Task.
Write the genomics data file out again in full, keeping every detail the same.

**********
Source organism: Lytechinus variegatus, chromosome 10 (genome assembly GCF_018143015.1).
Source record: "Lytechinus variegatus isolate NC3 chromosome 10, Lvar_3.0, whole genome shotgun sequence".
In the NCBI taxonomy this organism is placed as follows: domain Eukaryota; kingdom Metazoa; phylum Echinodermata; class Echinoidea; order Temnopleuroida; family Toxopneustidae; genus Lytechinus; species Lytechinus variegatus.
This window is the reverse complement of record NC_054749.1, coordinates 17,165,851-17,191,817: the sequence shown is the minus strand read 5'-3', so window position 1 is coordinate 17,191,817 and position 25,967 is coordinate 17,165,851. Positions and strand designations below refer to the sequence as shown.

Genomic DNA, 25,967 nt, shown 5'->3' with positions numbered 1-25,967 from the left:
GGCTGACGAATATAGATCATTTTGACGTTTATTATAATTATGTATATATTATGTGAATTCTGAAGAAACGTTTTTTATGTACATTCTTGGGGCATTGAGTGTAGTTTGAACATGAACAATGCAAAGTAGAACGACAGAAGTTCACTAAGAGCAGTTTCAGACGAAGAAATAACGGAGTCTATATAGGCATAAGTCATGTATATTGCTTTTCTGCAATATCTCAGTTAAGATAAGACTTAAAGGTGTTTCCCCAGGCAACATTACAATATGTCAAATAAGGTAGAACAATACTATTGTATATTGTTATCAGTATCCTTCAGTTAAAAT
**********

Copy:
Source organism: Lytechinus variegatus, chromosome 10 (genome assembly GCF_018143015.1).
Source record: "Lytechinus variegatus isolate NC3 chromosome 10, Lvar_3.0, whole genome shotgun sequence".
In the NCBI taxonomy this organism is placed as follows: domain Eukaryota; kingdom Metazoa; phylum Echinodermata; class Echinoidea; order Temnopleuroida; family Toxopneustidae; genus Lytechinus; species Lytechinus variegatus.
This window is the reverse complement of record NC_054749.1, coordinates 17,165,851-17,191,817: the sequence shown is the minus strand read 5'-3', so window position 1 is coordinate 17,191,817 and position 25,967 is coordinate 17,165,851. Positions and strand designations below refer to the sequence as shown.

Genomic DNA, 25,967 nt, shown 5'->3' with positions numbered 1-25,967 from the left:
GGCTGACGAATATAGATCATTTTGACGTTTATTATAATTATGTATATATTATGTGAATTCTGAAGAAACGTTTTTTATGTACATTCTTGGGGCATTGAGTGTAGTTTGAACATGAACAATGCAAAGTAGAACGACAGAAGTTCACTAAGAGCAGTTTCAGACGAAGAAATAACGGAGTCTATATAGGCATAAGTCATGTATATTGCTTTTCTGCAATATCTCAGTTAAGATAAGACTTAAAGGTGTTTCCCCAGGCAACATTACAATATGTCAAATAAGGTAGAACAATACTATTGTATATTGTTATCAGTATCCTTCAGTTAAAAT